What’s your definition of email segmentation? When I’m asked this question, I think of the word relevancy.
If you’re an online marketer, your email acquisition program has relevancy in the names you acquire (inbound) and the messaging you send (outbound). Look closely, and you’ll discover important data points such as subscriber demographics, marketing sources, recency of opens/clicks, and demand drivers that influenced and attracted the person onto your list in the first place.
Why is this important? Because it allows you to effectively silo your email marketing efforts to both house and cold list names through targeted offers and relevancy in your messaging. This is always a more effective approach than bulk-and-blasting your names.
Segmenting also improves your inbox deliverability, reduces spam complaints and hitting of spam traps, and heightens your subscriber engagement—both are crucial, as today’s ISPs factor these metrics into safe sender scoring based on the engagement levels of subscribers. So if you are not segmenting your lists to make your email marketing more relevant, you need to be.
Here are some other major benefits of email segmenting:
Segmenting matches your message to the market, adding new lifts
Part of relevancy is aligning your “2-Ms”: message and merchandise. This creates more subscriber engagement measured through higher open rates, increased clicks thru rates, and ultimately more sales (or opt-in) conversions. And who doesn’t want to know which names on your lists are (or are not) being responsive to your email promotions? Use the 2-Ms.
Segmenting exposes hidden lifts lurking beneath the surface
Further segmenting by subscriber data points such as customer /lead type, zip code range, or last action can create instant increases in open rates, clicks, and conversions. There are lift factors that are alive in your data, and it’s your job to uncover them through more relevant segmenting and frequency testing. Combine this with A/B creative testing, and lifts be can be consistently realized.
Segmenting keeps you from guessing on engagement levels
I have a sign in my office that reads, “In Data We Trust.” It’s a conscious reminder to myself and others that we don’t have to guess at decisions regarding the effectiveness of our email strategies. Ask: How much more valuable can we be as a marketers when you identify our engaged names? This is especially true if you’re investing significant dollars in email acquisition programs, as it allows you to do frequency analysis, fall-off studies, comp segment reviews, and ITV/LTV analyses.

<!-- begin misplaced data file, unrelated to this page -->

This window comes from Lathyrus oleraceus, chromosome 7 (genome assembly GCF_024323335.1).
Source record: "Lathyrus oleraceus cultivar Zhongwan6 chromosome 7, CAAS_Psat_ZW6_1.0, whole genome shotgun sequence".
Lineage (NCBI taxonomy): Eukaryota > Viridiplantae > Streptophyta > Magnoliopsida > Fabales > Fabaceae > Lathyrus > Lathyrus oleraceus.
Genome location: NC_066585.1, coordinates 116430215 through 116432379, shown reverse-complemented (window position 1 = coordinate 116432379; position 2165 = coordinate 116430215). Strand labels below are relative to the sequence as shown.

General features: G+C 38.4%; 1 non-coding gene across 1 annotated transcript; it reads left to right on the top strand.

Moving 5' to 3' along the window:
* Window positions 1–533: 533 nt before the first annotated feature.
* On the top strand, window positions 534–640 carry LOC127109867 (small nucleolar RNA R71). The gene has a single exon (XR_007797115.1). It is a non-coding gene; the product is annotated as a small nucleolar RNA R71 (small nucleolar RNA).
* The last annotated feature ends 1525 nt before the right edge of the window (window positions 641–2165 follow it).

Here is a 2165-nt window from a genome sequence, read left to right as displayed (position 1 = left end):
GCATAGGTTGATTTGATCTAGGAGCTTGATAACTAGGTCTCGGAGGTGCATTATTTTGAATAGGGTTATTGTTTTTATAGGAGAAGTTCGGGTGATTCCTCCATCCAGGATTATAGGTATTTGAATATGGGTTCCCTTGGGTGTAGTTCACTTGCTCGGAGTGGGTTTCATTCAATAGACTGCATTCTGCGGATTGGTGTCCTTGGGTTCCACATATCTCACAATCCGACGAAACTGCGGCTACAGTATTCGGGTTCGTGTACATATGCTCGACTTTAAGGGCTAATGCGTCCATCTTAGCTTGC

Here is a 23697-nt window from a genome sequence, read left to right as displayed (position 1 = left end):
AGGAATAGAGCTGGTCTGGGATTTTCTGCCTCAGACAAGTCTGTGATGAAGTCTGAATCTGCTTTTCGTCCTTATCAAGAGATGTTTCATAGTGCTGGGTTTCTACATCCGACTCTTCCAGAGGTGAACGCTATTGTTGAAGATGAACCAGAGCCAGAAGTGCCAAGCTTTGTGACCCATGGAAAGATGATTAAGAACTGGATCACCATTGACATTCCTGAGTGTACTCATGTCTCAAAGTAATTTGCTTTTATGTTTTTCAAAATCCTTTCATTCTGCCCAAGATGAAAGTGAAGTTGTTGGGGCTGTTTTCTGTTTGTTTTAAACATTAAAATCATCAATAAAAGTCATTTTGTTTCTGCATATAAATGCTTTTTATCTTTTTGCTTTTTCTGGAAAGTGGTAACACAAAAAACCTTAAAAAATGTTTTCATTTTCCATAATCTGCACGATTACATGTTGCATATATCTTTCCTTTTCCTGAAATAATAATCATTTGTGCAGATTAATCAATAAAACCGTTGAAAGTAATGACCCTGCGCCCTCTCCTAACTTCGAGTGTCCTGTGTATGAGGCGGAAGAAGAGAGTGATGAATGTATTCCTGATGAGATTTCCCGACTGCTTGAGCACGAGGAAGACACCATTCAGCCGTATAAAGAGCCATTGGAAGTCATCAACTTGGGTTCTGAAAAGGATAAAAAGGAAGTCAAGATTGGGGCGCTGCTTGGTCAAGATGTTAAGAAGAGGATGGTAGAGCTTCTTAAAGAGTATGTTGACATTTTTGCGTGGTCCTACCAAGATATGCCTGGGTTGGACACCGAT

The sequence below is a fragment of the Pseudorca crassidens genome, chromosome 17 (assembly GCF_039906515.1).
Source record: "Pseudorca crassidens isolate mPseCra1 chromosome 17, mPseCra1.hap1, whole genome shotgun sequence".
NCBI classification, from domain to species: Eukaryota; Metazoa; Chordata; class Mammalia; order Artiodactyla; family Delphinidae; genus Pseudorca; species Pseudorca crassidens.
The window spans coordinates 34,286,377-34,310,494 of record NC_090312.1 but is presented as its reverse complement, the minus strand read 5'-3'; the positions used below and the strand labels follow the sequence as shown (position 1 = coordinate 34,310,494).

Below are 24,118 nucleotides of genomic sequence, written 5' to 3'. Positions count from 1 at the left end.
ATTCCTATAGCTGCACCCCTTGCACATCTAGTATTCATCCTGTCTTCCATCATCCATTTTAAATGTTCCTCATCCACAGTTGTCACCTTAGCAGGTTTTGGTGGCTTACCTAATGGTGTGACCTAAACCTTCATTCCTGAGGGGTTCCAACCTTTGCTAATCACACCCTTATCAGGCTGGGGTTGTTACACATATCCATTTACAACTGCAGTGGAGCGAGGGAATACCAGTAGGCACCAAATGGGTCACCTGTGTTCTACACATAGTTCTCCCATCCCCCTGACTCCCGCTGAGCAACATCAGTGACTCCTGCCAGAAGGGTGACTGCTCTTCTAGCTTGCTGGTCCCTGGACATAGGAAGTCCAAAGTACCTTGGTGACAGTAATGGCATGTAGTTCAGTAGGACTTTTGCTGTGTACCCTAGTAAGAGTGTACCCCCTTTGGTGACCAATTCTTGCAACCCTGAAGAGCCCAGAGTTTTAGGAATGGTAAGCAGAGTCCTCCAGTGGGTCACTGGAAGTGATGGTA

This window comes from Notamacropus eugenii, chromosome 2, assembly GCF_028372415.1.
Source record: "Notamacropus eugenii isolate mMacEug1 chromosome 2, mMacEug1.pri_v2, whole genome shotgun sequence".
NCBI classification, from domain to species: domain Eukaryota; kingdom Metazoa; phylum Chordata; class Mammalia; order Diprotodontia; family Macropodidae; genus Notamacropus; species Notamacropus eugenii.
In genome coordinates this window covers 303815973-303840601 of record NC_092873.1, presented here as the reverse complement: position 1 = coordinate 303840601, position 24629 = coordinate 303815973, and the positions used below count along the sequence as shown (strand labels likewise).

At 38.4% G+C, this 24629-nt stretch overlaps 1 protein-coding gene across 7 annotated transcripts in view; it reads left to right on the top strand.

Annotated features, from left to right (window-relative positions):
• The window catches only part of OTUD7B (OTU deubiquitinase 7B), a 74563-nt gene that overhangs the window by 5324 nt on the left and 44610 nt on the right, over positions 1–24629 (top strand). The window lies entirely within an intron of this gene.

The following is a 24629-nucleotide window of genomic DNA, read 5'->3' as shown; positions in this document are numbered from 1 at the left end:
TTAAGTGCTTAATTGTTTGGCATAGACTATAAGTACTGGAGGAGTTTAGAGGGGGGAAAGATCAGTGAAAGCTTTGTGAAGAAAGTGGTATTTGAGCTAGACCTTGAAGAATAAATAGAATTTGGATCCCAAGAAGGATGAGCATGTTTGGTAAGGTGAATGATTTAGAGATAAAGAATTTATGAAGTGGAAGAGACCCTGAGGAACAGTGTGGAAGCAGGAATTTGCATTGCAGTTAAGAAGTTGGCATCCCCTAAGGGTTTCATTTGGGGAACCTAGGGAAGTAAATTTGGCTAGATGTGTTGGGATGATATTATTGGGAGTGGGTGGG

Segmenting aligns your campaigns with laser focus and efficiency, and cuts costs
Why spend money marketing to someone who has consistently ignored you over 90 to 180 days? Instead you should re-evaluate your contact strategy since this person is inactive and unengaged.
Emailing patterns need to be dynamic and fluid, where automated re-segmenting of your name files occurs daily based on subscriber behavior. From here, test differing creative, set new engagement strategies, or tweak your contact frequency (or remove the name permanently). This improves deliverability, increases engagement, and cuts your list deployment and hygiene costs.
Segmenting gives you clear comp segment analysis to gauge incremental growth
It’s not about adding email names to your lists. It’s about adding new and engaged names. This is especially true for multichannel companies, where name “migration” is very common. A person who has purchased from you via telephone, for example, may opt-in to your email program and buy online.
While this reduces your transactional costs per order (phone v. web),it falsely overstates the effectiveness of your email acquisition program with a name already on your file. Segmenting—especially comp segment analysis—gives you a truer picture of whether incremental (new) growth is occurring.
Daryl Logullo is the director of ecommerce for American Lantern Press, which publishes news, view, and analysis to empower savvy, self-sufficiency seeking individuals in protecting their assets, health, freedom, and privacy. ALP is parent to IndependentLivingNews.com and IndependentLivingBullion.com.